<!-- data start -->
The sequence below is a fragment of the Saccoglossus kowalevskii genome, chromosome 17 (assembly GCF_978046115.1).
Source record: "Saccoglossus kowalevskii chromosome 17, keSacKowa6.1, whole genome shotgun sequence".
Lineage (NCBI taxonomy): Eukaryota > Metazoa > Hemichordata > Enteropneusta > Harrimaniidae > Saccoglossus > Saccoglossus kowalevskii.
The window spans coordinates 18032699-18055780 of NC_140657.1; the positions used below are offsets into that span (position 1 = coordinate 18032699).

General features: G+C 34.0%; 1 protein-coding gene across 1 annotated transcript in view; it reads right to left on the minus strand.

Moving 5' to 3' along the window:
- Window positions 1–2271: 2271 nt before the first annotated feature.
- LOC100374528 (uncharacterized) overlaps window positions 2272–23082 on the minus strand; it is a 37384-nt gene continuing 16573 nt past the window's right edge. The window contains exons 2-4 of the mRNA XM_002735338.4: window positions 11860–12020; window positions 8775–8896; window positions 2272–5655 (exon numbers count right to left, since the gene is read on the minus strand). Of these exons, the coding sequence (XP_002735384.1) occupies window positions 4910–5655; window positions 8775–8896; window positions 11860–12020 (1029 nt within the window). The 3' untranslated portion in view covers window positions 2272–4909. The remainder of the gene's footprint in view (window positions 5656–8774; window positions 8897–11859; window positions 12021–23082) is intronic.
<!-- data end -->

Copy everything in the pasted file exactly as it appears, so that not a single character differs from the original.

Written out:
The sequence below is a fragment of the Saccoglossus kowalevskii genome, chromosome 17 (assembly GCF_978046115.1).
Source record: "Saccoglossus kowalevskii chromosome 17, keSacKowa6.1, whole genome shotgun sequence".
Lineage (NCBI taxonomy): Eukaryota > Metazoa > Hemichordata > Enteropneusta > Harrimaniidae > Saccoglossus > Saccoglossus kowalevskii.
The window spans coordinates 18032699-18055780 of NC_140657.1; the positions used below are offsets into that span (position 1 = coordinate 18032699).

General features: G+C 34.0%; 1 protein-coding gene across 1 annotated transcript in view; it reads right to left on the minus strand.

Moving 5' to 3' along the window:
- Window positions 1–2271: 2271 nt before the first annotated feature.
- LOC100374528 (uncharacterized) overlaps window positions 2272–23082 on the minus strand; it is a 37384-nt gene continuing 16573 nt past the window's right edge. The window contains exons 2-4 of the mRNA XM_002735338.4: window positions 11860–12020; window positions 8775–8896; window positions 2272–5655 (exon numbers count right to left, since the gene is read on the minus strand). Of these exons, the coding sequence (XP_002735384.1) occupies window positions 4910–5655; window positions 8775–8896; window positions 11860–12020 (1029 nt within the window). The 3' untranslated portion in view covers window positions 2272–4909. The remainder of the gene's footprint in view (window positions 5656–8774; window positions 8897–11859; window positions 12021–23082) is intronic.